A decade late
Posted by Tobold's Blog [HTML][XML][PERM][FULL] on 11 March 2016, 8:23 am
I was reading an article about time-sucking video games in which the author complains that the games he is playing have become bigger and bigger, requiring near endless amounts of time, and going on for years. I checked my calendar, and it still said 2016, so at first I was a bit puzzled of why the author realized this a decade later than the rest of us. But then I realized that he probably had never played MMORPGs, and the MMORPGification of other game genres like shooters was really a new experience for him.

The MMORPG is dead, long live the MMORPG! There is actually nothing in the definition that says that a MMORPG needs to have a series of abilities with cooldowns on hotkeys unleashed upon auto-targeted enemies. MMORPGs just used to be like that because of ping and server response times. These days any sort of combat system is possible for a massively multiplayer online game, from shooter to martial arts. That leaves us with a lots of games in which lots of players are running around simultaneously, and some of them are advertised as being MMORPGs, while others are being advertised as being shooter games, or whatever else.

What remains true for the companies is that a multiplayer online game account is harder to pirate than a single-player game that comes on a disc, and that a player who is hooked by your game for a long period can be made to pay more money over a long time instead of buying the game just once. So the economic advantages are still there. But so is the economic risk: Making a game like Destiny or The Division costs millions of dollars, so a flop can be costly. And because these games require so much time-investment from the players, players can't play all that many of those games in a year. I never spent less money on games than during the first years of World of Warcraft, where WoW just basically ate up all of my time. That is great for the few games that end up being mega-winners, but it leaves a lot of others in the dust.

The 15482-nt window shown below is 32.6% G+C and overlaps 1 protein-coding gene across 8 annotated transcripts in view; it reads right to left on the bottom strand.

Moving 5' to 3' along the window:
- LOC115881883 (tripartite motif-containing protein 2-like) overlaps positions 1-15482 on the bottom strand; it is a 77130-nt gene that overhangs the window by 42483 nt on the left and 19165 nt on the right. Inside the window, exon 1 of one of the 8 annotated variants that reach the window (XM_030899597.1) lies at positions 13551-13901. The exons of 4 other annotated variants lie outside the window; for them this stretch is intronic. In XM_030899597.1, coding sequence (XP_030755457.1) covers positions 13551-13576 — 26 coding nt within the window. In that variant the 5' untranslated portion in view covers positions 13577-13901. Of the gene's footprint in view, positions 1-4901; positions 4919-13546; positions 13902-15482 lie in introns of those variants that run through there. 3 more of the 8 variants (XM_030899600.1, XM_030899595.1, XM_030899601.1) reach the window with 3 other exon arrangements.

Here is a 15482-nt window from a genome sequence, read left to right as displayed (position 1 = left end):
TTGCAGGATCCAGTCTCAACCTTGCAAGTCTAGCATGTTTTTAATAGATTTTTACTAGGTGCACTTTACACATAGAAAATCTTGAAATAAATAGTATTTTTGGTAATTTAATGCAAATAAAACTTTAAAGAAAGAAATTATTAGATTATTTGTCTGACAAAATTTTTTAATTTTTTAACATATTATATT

The author of the article in The Verge claims that time-consuming games are bad for the players as well. I'm sure that some aspects can be, but there are also aspects where the players have an advantage. For example even an "expensive" subscription-based MMORPG costs you less to play for a year than buying a new console game every month. And playing the same game for a long time means you don't constantly have to learn new control schemes and game mechanics. On the other hand you could play a different mobile game on your tablet every day for free or pocket change and not run out of games for years. It is very hard to say what ends up being more fun, lots of inexpensive games or a single multi-million dollar game you play for a long time. How about you?
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